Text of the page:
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Bert’s Crown Forest

Property Details

Location: Huntington, Chittenden County, VT
Price: $250,000
Acres: 129
Type: Multiple Uses

Introduction

The property offers many uses, including a strong recreational appeal from its Nordic ski trails, exposed rock out-crops for overnight camping, camp development near the access road, conservation appeal given the adjacent public lands, and long-term forest management.
 
Property highlights include:
The property is boarded on two sides by Camel’s Hump State Park & Huntington Town Forest.

  • Groomed Nordic ski trails throughout the land.
  • Terrain that includes exposed rock area, a perfect hiking destination for overnight camping with incredible views of Camel’s Hump.
  • Professionally managed timber resource.
  • Existing leased camp covering taxes with ability to build a new, private camp.
  • Attractive Huntington, Vermont location close to one of Camel’s Hump’s trailheads.
  • Location

    The property is located in north-central Vermont, within the northern portion of Huntington township. Huntington Village is a small hamlet roughly 3.6 miles to the west, a landscape consisting of widely scattered homes, abundant forestland, and small farms along the Huntington River and other valleys. The land sits on the upper western slopes of the Green Mountain Range and is adjacent to the 21,258 acre Camels Hump State Park. Camels Hump Mountain is tied with Mountain Ellen as Vermont’s third tallest peak, behind Mount Mansfield and Killington. This iconic peak is visible from the land’s exposed rock out-crops. Additionally, the Huntington Town Forest shares a mutual boundary with the lands eastern border.

    Camel’s Hump Nordic Ski Area is a volunteer, non-profit organization (some of its trails are on the property) offering upland skiing with over 35 miles of wooded and open trails covering more than 1,500 acres of private and public lands “in the shadow of Camel’s Hump.” The CHNSA website is www.camelshumpskiers.org.

    The site is 25 miles from Burlington, Vermont’s largest city, and 10 miles from the Richmond Exit on I-89. To the north, Bolton Valley Ski Area is about a 30-minute drive, while Stowe Mountain Resort is slightly under an hour. Boston is a 3.25-hour drive to the southeast.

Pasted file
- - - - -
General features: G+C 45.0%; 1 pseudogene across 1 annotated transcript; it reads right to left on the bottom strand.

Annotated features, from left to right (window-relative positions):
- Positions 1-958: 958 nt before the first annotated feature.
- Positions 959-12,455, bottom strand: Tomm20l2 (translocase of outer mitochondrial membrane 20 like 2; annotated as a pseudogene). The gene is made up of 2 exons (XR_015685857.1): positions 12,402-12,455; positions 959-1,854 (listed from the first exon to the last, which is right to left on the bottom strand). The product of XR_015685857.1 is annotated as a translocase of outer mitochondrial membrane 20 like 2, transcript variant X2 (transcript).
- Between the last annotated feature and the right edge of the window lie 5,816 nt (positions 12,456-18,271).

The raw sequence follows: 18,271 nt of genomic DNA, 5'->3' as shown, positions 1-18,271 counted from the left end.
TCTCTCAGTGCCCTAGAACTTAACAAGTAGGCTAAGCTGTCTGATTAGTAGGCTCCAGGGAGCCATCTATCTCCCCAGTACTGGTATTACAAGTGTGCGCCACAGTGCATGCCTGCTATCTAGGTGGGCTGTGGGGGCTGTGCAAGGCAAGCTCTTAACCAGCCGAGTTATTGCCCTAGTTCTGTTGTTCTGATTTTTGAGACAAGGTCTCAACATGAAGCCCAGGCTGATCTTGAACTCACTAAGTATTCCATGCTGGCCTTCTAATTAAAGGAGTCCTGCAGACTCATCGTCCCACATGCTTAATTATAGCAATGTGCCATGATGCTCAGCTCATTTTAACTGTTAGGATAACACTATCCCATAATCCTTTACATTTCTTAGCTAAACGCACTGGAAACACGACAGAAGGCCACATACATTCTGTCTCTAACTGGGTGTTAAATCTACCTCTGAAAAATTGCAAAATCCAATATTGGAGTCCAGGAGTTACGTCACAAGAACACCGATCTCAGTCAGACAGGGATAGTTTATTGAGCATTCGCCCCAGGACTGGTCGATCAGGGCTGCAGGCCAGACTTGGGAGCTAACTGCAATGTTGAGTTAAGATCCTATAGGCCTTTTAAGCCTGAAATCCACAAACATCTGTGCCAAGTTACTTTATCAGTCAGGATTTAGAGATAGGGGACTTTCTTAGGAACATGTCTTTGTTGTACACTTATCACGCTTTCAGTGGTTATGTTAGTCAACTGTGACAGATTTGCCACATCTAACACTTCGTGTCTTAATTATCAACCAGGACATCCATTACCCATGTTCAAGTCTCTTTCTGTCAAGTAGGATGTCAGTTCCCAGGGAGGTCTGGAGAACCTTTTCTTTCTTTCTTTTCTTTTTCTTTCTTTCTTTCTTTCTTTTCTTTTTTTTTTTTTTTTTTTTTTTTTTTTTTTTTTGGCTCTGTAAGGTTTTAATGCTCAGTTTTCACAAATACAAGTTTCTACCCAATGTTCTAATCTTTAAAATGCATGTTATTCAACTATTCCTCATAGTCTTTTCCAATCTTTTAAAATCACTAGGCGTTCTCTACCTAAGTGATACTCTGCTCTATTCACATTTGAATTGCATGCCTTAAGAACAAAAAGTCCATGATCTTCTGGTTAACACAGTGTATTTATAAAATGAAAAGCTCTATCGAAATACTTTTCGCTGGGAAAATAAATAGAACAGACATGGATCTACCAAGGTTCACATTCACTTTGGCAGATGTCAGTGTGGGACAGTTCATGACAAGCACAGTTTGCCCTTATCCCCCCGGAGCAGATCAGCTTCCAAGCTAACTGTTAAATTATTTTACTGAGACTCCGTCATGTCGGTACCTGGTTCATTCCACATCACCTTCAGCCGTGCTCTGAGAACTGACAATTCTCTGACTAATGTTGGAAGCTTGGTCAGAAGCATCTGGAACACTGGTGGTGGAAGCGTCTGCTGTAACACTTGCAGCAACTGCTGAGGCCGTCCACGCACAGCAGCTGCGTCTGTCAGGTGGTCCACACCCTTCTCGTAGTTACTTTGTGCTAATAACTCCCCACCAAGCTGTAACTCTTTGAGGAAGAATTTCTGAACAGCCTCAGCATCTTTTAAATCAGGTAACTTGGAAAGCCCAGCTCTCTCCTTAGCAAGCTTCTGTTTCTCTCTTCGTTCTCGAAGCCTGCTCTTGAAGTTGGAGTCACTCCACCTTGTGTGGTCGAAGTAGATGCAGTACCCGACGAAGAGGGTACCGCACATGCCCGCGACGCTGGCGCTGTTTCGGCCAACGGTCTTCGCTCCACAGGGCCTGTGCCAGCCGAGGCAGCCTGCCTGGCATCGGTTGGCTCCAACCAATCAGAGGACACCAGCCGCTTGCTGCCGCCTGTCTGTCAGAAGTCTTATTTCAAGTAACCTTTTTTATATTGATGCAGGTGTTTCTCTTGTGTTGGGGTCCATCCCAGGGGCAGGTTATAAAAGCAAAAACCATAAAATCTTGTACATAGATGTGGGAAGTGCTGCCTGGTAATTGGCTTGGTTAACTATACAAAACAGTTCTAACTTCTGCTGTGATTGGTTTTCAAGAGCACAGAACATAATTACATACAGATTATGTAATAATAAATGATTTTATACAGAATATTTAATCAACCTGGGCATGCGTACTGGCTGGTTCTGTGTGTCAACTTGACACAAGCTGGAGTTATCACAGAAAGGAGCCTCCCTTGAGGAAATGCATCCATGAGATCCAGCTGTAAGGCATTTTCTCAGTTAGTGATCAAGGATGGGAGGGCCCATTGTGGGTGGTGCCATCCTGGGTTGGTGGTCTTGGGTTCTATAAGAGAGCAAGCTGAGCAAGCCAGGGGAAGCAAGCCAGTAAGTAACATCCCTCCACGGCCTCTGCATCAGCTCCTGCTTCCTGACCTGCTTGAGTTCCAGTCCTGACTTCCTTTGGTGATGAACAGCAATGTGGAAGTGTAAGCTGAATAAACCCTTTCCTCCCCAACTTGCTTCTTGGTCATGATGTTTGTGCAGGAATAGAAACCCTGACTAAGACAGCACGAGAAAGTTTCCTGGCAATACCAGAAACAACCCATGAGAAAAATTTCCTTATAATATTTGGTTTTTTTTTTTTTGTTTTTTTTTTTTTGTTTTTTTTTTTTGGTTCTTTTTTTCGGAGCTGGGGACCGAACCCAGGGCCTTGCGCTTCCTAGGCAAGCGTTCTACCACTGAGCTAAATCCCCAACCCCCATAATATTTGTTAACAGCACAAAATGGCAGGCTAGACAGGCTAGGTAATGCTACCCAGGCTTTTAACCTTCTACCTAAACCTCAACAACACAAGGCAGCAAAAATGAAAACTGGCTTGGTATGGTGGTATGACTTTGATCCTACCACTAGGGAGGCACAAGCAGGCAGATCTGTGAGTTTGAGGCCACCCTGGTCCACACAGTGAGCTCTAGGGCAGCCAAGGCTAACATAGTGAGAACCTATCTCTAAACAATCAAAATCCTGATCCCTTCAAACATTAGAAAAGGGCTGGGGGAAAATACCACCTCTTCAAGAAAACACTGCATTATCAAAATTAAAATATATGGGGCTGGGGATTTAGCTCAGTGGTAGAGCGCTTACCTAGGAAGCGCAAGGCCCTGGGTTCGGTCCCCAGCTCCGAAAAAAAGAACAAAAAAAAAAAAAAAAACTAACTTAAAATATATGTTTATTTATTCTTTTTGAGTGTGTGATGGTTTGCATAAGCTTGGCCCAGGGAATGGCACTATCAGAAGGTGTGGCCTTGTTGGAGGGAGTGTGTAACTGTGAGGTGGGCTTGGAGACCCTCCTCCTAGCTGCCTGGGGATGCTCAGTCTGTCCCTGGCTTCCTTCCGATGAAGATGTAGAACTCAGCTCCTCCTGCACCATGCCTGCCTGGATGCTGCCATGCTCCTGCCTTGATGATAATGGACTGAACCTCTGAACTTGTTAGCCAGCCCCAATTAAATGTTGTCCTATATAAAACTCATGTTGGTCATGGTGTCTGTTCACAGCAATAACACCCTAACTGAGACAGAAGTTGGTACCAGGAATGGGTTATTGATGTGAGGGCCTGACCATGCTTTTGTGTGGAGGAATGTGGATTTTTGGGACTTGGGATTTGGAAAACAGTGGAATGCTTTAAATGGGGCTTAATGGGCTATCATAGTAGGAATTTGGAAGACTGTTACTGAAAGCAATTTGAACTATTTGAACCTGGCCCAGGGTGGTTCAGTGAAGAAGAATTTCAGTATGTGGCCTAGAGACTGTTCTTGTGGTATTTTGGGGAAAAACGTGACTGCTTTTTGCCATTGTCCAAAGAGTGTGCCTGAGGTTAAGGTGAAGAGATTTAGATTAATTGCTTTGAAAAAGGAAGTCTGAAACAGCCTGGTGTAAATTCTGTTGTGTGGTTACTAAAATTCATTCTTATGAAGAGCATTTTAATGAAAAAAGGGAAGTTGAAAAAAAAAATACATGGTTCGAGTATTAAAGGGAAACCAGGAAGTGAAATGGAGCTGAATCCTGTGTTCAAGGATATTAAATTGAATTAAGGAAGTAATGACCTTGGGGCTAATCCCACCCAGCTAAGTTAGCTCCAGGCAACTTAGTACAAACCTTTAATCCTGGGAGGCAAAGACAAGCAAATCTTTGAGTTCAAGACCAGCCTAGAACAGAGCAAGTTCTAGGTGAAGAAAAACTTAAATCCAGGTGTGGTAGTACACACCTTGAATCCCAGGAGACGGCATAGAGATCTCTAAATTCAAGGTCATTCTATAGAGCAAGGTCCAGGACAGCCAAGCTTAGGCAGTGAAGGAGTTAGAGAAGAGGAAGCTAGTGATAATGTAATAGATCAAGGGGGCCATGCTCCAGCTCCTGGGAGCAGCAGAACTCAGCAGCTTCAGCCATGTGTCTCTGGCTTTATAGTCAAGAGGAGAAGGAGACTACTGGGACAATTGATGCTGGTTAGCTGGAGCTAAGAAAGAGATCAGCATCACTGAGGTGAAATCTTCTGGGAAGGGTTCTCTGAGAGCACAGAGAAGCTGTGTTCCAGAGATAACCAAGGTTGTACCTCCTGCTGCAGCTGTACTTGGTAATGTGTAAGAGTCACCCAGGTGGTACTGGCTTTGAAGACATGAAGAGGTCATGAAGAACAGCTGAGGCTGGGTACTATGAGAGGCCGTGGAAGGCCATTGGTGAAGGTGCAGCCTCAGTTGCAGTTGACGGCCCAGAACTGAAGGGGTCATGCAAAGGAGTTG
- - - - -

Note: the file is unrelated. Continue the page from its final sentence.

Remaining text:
Access

    Access is by a developed road, which appears to start as a Class 4 town road (TH 15) for 0.33 miles and then proceed as a private road for 4,000′ to the property’s southeastern boundary. This access road is locally known as Stagecoach Road and is suitable for high-clearance vehicles.

    An internal access road leads a short ways north into the land, which is currently being used in association with an active forest management operation. From this road, many woods trails fan out throughout the property, including various groomed Nordic ski trails used by Camel’s Hump Nordic Ski Area association. 

    Directions:
    From the junctions of Bert White and Stagecoach Roads, head 0.9 miles to the property boundary. The address of a home along Stagecoach Road is 84 Stagecoach Road; from this location, the land is 0.7 miles along Stagecoach Road.

    Site Description

    The property has variable terrain where roughly half of the property occurs on gentle to moderate slopes. The land’s northern and western end has steep slopes with cliffs and rock out-crops in the northwest corner, an area locally known as Bert’s Crown. This site is a tricky but rewarding hike that culminates on exposed rock with semi-alpine forest conditions. For the outdoor enthusiast, this location is an exciting overnight camping spot where direct views of Camel’s Hump unfold.

    Near the access road, where terrain is level, there is opportunity to develop an additional camp, beyond the existing lease camp.

    Aspect is mostly northerly with elevation ranging from 1,420’ at the land’s southwest corner and rising to 2,200’ at the exposed rock out-cropping. Soil drainage is mixed and varies between steeper dry upland sites and more level, seepier soils.

    Timber

    The timber is an attractive resource which has been professionally managed for many decades. Northern hardwood species dominate with sugar/red maple, yellow birch, American beech and white ash common.

    The 2019 forest management plan identifies 6 forest stands. There is currently an active timber harvest that covers stands 1, 2, 3 & 6. The scheduled thinning, group selection and shelterwood treatments aim to capture mature trees, reduce beech and ash and promote conditions for new acceptable regeneration. With cooperative weather this spring and summer the harvesting should be completed by the end of the summer.

    There is no recent timber inventory permitting the establishment of Capital Timber Value (CTV).

    Parcel Map

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    Contact Zach Jaminet

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